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Records of Oxfam finance


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This record group contains records of Oxfam GB (formerly Oxfam and Oxfam UK/I[reland]) only. These comprise minutes and related papers of trustee committees, accounts, reports, financial procedures and guidelines, and correspondence and related papers of the Secretary, the Finance Director, and other Finance staff.


  • Creation: 1943-2007


10.0 Linear metres (57 physical shelfmarks)

Language of Materials

  • English

Conditions Governing Access

Some material is closed.

Preferred Citation

Oxford, Bodleian Libraries [followed by shelfmark and folio or page reference, where available, e.g. MS. Oxfam FIN/1/1/1/1].

Please see our help page for further guidance on citing archives and manuscripts.

Full range of shelfmarks:

MS. Oxfam FIN/1-5

Collection ID (for staff)

MS. Oxfam FIN


Records of Oxfam finance

Biographical / Historical

The Oxford Committee for Famine Relief was formed on 5 October 1942 at a meeting in the Old Library of the University Church of St. Mary the Virgin. It was one of several similar groups set up around the U.K. during the Second World War, in support of the National Famine Relief Committee, to lobby for the relief of suffering behind the Allied blockade in Greece and other countries under German occupation. The Oxford Committee initially raised funds to be channelled through the Greek Red Cross. Throughout the remainder of the war it also campaigned, unsuccessfully, for the lifting of the blockade to allow relief supplies through to starving populations. In March 1943 it was registered as a charity under the War Charities Act.

In the post-war years, the Oxford Committee remained in existence to raise funds and dispatch supplies of food and clothing to refugees and others in Europe through agencies such as the Salvation Army and the Save the Children Fund. In 1948 it broadened its aims to include 'the relief of suffering as a result of wars or of other causes in any part of the world' and turned its attention also to aid for refugees in the Middle East and people affected by conflict in Korea in the early 1950s. In the 1960s, it gained national recognition through its humanitarian response to war and famine in the Congo and Biafra. In 1965, the shortened telegraphic address, 'Oxfam', which had been used informally since the 1940s, was adopted as the charity's registered name.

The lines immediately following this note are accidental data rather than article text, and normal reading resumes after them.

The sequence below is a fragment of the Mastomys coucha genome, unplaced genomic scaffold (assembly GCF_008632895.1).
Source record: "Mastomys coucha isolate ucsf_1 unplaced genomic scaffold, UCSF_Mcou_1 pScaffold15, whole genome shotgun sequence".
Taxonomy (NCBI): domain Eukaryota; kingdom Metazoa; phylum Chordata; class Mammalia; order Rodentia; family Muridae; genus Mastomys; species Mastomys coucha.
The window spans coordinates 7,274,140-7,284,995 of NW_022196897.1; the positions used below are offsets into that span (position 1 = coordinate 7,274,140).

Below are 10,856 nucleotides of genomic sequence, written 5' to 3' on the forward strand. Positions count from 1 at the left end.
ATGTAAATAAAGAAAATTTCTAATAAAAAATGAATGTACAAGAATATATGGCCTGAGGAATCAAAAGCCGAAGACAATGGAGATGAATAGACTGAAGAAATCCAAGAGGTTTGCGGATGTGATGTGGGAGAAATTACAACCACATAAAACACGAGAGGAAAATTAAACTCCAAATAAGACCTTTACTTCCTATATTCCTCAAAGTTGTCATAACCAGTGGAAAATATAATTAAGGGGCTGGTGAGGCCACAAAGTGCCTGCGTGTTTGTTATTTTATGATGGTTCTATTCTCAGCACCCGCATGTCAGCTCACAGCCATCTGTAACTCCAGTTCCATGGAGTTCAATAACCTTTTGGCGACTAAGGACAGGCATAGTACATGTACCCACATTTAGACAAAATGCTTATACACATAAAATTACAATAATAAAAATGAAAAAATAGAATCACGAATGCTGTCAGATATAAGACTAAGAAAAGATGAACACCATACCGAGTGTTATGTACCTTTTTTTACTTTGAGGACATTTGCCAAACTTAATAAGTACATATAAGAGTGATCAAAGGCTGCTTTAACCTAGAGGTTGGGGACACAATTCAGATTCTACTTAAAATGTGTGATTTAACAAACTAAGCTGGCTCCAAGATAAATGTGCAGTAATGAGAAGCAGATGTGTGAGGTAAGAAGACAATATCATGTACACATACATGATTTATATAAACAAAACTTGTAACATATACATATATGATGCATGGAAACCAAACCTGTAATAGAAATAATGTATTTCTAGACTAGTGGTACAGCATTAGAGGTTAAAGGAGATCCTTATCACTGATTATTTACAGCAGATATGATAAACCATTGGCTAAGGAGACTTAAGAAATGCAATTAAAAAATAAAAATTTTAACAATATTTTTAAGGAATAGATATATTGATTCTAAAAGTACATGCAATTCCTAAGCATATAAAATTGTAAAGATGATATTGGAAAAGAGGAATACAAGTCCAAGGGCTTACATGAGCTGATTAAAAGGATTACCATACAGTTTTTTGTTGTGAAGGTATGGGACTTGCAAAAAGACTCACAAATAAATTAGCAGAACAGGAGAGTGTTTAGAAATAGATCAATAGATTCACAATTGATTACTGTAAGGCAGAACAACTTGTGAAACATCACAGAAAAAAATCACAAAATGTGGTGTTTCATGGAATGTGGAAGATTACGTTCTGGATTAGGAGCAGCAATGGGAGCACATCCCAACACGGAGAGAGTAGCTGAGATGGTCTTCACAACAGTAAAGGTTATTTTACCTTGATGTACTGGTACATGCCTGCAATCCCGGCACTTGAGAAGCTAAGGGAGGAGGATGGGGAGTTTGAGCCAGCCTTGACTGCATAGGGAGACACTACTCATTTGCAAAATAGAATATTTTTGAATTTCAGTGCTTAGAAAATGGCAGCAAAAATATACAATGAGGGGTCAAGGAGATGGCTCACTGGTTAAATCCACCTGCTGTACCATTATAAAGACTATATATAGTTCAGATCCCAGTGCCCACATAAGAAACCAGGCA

During the 1960s Oxfam began to highlight the need in many countries for long-term development work to address the causes of poverty. It played a leading role in the United Nations Food and Agriculture Organisation's 'Freedom from Hunger' campaign, launched in the U.K. in 1962, which aimed to combat food shortages, not by giving food aid but by enabling people to grow enough to feed themselves. Oxfam's grants to local agencies for work in areas such as agriculture and public health increased throughout the decade. By the early 1970s, it was supporting 800 projects involving local communities, overseen by eleven Field Directors based in the countries concerned. Public education, campaigning and advocacy on issues affecting poor people also became a major focus for the organization at this time.

Today, advocacy and campaigning, development work to help poor people work their own way out of poverty, and humanitarian work in emergencies, assisting those immediately affected by conflict and natural disasters, remain the basis of Oxfam's programme. As a major, international non-governmental organization, Oxfam is a world leading expert in public health in emergencies.

In 1962, Oxfam was launched in Canada. Other Oxfams followed, in America, Belgium and elsewhere. Oxfam International, a confederation of non-governmental organizations, was formed in 1995. Oxfam GB, the organization founded in Oxford in 1942, and other national Oxfams are members of Oxfam International.